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Putting without reading the green - Page 2

post #19 of 54
Quote:
Originally Posted by AmazingWhacker View Post

I do that a lot (I also 3 putt a lot).  I figure A.  I'm not very good at reading greens and B.  I'm not very good at striking putts . .  So I figure - why waste all that time lining up a putt when I'll probably pick the wrong line and then miss it anyway? 

Well i think that this is the key to AimPoint. Helping guys like us FIND the correct "starting point" that way when we practice our putting we are actually doing constructive practice drills. We can practice all day long every day but we will never achieve our goals because what we are practicing is irrelevant to what NEEDS to be worked on. If I'm not mistaken, that is what AimPoint is targeting. Trying to get people to make the correct read so they know where to start their putts. This is probably the biggest problem with guys like you and I.... just simply not knowing where to "Aim"

post #20 of 54

That's why I went to AimPoint in the first place. I couldn't visually figure out what the slope was and then estimate the break.  I knew, as an engineer, that if the slope is X and the speed is Y, then the break should be an exact number.  But I couldn't find anything other than anecdotal information on figuring it out.  Made me crazy.

 

Then AimPoint came along and used physics.  All you need to figure out is the slope, angle of the putt to the slope, speed of green and distance to know the break.  1 & 2 are done with your feet.  3 can be found out from testing the practice green or from your very first putt.  4 can be found by pacing off the putt from the middle.  All can be done in 15 seconds.

 

The read is easy after some practice.  Then you need to hit it at your aim point with the correct speed.  That takes a bit more practice.

post #21 of 54

I am a visual guy, i think i've only been confused twice last year on the break of a putt. I don't get fooled to often. 

 

The problem is, some courses don't have consistant speed from practice green to there normal greens. I've been on courses were the stimp might be 1-1.5 higher for there course greens. Also, how do you measure stimp with out a stimp meter? I find that interesting that they give you charts that require stimp with no way to measure it with. Also, some courses don't keep track of the stimp, so asking is sometimes out of the question. Even then i've heard some courses say, they are between a 10-11, but some greens might be a 12 some might be a 10, depending on were there at, if they sit in the shade or in the sun.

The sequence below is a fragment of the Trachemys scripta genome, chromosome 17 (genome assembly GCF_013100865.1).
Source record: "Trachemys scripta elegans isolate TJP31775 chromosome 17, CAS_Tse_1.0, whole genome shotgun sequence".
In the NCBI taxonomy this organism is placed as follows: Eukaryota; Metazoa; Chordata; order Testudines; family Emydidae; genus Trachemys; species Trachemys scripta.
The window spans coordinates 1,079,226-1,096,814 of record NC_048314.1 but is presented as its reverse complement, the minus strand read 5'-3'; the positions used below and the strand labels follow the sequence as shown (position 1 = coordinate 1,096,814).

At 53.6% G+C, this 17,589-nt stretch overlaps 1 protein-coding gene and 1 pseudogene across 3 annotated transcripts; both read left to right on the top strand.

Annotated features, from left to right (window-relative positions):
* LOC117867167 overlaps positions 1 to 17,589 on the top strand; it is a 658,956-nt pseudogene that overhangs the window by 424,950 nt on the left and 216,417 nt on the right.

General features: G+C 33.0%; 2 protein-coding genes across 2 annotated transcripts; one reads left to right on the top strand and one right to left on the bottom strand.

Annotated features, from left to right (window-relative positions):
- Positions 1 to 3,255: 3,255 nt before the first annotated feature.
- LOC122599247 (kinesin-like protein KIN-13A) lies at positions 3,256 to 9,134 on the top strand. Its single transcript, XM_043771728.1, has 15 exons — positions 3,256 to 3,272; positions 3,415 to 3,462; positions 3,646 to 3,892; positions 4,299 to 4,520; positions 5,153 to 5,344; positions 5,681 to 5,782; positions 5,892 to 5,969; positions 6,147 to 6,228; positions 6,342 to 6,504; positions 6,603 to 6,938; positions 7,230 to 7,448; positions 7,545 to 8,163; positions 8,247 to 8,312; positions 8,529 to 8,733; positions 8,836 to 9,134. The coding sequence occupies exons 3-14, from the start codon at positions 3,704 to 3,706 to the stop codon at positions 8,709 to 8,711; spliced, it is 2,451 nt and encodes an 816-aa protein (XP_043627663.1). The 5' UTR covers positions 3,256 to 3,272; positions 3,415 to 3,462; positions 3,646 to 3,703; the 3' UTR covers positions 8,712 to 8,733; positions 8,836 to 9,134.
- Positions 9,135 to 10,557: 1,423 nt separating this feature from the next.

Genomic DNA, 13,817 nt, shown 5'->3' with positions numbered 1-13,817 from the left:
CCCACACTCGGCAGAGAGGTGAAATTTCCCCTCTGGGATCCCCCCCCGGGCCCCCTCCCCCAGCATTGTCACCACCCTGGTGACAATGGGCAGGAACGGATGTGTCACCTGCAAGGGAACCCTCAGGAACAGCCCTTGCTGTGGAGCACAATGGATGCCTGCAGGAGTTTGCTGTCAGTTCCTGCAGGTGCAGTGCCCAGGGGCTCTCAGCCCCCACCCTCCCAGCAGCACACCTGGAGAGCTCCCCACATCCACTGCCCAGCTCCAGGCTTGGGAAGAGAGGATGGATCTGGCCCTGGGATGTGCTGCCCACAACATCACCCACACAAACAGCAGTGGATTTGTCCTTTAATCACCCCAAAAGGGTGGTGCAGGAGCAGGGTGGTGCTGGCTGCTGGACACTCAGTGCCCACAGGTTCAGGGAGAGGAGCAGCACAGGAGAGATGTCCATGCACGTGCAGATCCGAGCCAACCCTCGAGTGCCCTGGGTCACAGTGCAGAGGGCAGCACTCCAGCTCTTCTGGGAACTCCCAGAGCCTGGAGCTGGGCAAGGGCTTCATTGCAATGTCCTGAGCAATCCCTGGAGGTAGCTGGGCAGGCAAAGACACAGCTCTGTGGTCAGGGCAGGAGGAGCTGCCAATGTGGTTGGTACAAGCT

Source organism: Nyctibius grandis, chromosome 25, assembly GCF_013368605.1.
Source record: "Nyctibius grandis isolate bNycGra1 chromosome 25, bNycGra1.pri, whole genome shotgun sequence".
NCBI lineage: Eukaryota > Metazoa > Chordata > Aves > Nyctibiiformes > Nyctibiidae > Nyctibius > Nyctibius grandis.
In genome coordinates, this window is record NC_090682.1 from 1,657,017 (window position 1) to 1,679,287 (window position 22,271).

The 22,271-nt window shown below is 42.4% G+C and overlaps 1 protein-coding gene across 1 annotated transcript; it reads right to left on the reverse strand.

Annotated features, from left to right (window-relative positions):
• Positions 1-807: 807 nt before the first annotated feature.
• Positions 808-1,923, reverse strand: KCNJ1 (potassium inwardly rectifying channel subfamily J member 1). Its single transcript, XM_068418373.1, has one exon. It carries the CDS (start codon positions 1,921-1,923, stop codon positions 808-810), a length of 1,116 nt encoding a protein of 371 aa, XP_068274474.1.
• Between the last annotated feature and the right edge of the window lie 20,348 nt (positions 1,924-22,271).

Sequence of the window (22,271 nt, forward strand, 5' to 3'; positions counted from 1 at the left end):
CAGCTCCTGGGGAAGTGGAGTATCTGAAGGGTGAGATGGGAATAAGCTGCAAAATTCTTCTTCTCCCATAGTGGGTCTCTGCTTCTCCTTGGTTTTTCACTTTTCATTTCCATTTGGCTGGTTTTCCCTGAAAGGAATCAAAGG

post #22 of 54

I'm not one for crouching behind my ball very often or looking from the other side. I size up putts as I walk up to the ball and if possible watch what the ball does after the approach shot. This is easier on my home course as I know the greens but serves me well most of time on other courses. When I'm not sure of the slope I will walk towards the pin. Of course I watch what happens to my partner's putts.
 

post #23 of 54

Probably luck, but it could be that you overthink/psych yourself out on the ones you read.

post #24 of 54
Quote:
Originally Posted by saevel25 View Post

Also, how do you measure stimp with out a stimp meter? I find that interesting that they give you charts that require stimp with no way to measure it with.

 

Come up to see us and take a class. You don't need to know the stimp. You can measure it yourself. It's very easy and accurate..

 

Quote:
Originally Posted by saevel25 View Post

Also, some courses don't keep track of the stimp, so asking is sometimes out of the question.

 

What the course tells you is irrelevant. I don't ask - I measure it myself, using AimPoint.

 

It's very easy. Takes 60-120 seconds.

post #25 of 54
Quote:
I am a visual guy, i think i've only been confused twice last year on the break of a putt. I don't get fooled to often. 

That is a very good ability.  I couldn't seem to get good at it unless I took a long time and many angle to make the read.

post #26 of 54

just to expand on the Buckeye dude, I agree the mind takes it all in and "if" I hit the putt on the sweet spot I'm amazed that the putt is usually in or damn close to perfect.  That leads me to think that the biggest 'secret" to putting is getting your technique to the point where you hit or come close to the sweet spot.  If you hit it solid, the mind and natural hand eye coordination does the rest.

post #27 of 54
Quote:
the mind and natural hand eye coordination does the rest.

 

The problem is with some people, the way the green sits, the way the clubhead looks, all changes how you line up. A lot of people can think they are lining up were they want and they might be lining up way right or left of there line. So the mind and eyes can be fooled, like when a tee box is pointing you towards a hazard, then you wonder why you end up hitting it in the water :p

post #28 of 54

Alignment takes practice for sure including in putting.  Also, optical illusions on the greens can alter your read.   I've noticed this a lot this year when my feet tell me one read but my eyes another.   I have learned to trust my feet.

post #29 of 54
Quote:
Originally Posted by saevel25 View Post